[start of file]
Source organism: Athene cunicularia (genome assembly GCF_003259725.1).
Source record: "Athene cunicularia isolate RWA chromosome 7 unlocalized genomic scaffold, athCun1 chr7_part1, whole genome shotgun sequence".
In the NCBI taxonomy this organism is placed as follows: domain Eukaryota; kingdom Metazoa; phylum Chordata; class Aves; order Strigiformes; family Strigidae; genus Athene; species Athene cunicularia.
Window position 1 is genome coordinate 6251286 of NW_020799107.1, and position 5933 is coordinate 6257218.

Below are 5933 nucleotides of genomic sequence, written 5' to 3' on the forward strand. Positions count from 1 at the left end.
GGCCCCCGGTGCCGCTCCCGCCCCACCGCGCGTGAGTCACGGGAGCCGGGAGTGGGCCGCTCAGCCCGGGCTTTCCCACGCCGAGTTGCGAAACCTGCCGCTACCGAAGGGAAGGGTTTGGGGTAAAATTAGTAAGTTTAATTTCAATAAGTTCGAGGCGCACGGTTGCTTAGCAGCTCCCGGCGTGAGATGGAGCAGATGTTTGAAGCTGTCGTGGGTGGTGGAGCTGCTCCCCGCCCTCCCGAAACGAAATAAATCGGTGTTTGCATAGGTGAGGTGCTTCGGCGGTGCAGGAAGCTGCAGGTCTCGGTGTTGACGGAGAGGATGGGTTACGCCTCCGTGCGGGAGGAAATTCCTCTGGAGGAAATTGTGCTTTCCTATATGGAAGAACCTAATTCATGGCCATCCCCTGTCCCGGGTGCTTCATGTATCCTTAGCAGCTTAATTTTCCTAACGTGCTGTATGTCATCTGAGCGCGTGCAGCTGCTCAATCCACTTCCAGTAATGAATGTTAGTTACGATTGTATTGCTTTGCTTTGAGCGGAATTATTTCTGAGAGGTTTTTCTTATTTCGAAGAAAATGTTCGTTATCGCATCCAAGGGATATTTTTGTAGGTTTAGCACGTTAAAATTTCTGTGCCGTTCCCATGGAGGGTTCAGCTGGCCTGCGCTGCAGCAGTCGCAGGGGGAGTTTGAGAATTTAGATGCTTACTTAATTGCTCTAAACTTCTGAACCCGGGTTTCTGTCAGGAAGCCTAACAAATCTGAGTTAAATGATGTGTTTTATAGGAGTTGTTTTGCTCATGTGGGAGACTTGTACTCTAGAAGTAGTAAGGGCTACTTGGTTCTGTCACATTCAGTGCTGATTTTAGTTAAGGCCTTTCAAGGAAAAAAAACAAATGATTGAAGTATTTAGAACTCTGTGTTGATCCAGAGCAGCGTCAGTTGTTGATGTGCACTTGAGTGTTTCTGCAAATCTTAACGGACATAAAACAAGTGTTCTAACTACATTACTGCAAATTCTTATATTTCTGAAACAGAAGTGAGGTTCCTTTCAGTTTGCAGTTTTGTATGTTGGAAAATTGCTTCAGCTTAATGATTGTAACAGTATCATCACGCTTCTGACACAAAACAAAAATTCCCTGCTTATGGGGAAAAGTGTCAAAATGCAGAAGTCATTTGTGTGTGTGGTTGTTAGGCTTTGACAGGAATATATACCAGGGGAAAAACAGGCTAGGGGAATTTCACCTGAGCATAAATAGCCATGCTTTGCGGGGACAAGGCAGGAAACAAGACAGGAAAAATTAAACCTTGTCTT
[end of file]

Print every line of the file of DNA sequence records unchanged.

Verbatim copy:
Source organism: Athene cunicularia (genome assembly GCF_003259725.1).
Source record: "Athene cunicularia isolate RWA chromosome 7 unlocalized genomic scaffold, athCun1 chr7_part1, whole genome shotgun sequence".
In the NCBI taxonomy this organism is placed as follows: domain Eukaryota; kingdom Metazoa; phylum Chordata; class Aves; order Strigiformes; family Strigidae; genus Athene; species Athene cunicularia.
Window position 1 is genome coordinate 6251286 of NW_020799107.1, and position 5933 is coordinate 6257218.

Below are 5933 nucleotides of genomic sequence, written 5' to 3' on the forward strand. Positions count from 1 at the left end.
GGCCCCCGGTGCCGCTCCCGCCCCACCGCGCGTGAGTCACGGGAGCCGGGAGTGGGCCGCTCAGCCCGGGCTTTCCCACGCCGAGTTGCGAAACCTGCCGCTACCGAAGGGAAGGGTTTGGGGTAAAATTAGTAAGTTTAATTTCAATAAGTTCGAGGCGCACGGTTGCTTAGCAGCTCCCGGCGTGAGATGGAGCAGATGTTTGAAGCTGTCGTGGGTGGTGGAGCTGCTCCCCGCCCTCCCGAAACGAAATAAATCGGTGTTTGCATAGGTGAGGTGCTTCGGCGGTGCAGGAAGCTGCAGGTCTCGGTGTTGACGGAGAGGATGGGTTACGCCTCCGTGCGGGAGGAAATTCCTCTGGAGGAAATTGTGCTTTCCTATATGGAAGAACCTAATTCATGGCCATCCCCTGTCCCGGGTGCTTCATGTATCCTTAGCAGCTTAATTTTCCTAACGTGCTGTATGTCATCTGAGCGCGTGCAGCTGCTCAATCCACTTCCAGTAATGAATGTTAGTTACGATTGTATTGCTTTGCTTTGAGCGGAATTATTTCTGAGAGGTTTTTCTTATTTCGAAGAAAATGTTCGTTATCGCATCCAAGGGATATTTTTGTAGGTTTAGCACGTTAAAATTTCTGTGCCGTTCCCATGGAGGGTTCAGCTGGCCTGCGCTGCAGCAGTCGCAGGGGGAGTTTGAGAATTTAGATGCTTACTTAATTGCTCTAAACTTCTGAACCCGGGTTTCTGTCAGGAAGCCTAACAAATCTGAGTTAAATGATGTGTTTTATAGGAGTTGTTTTGCTCATGTGGGAGACTTGTACTCTAGAAGTAGTAAGGGCTACTTGGTTCTGTCACATTCAGTGCTGATTTTAGTTAAGGCCTTTCAAGGAAAAAAAACAAATGATTGAAGTATTTAGAACTCTGTGTTGATCCAGAGCAGCGTCAGTTGTTGATGTGCACTTGAGTGTTTCTGCAAATCTTAACGGACATAAAACAAGTGTTCTAACTACATTACTGCAAATTCTTATATTTCTGAAACAGAAGTGAGGTTCCTTTCAGTTTGCAGTTTTGTATGTTGGAAAATTGCTTCAGCTTAATGATTGTAACAGTATCATCACGCTTCTGACACAAAACAAAAATTCCCTGCTTATGGGGAAAAGTGTCAAAATGCAGAAGTCATTTGTGTGTGTGGTTGTTAGGCTTTGACAGGAATATATACCAGGGGAAAAACAGGCTAGGGGAATTTCACCTGAGCATAAATAGCCATGCTTTGCGGGGACAAGGCAGGAAACAAGACAGGAAAAATTAAACCTTGTCTT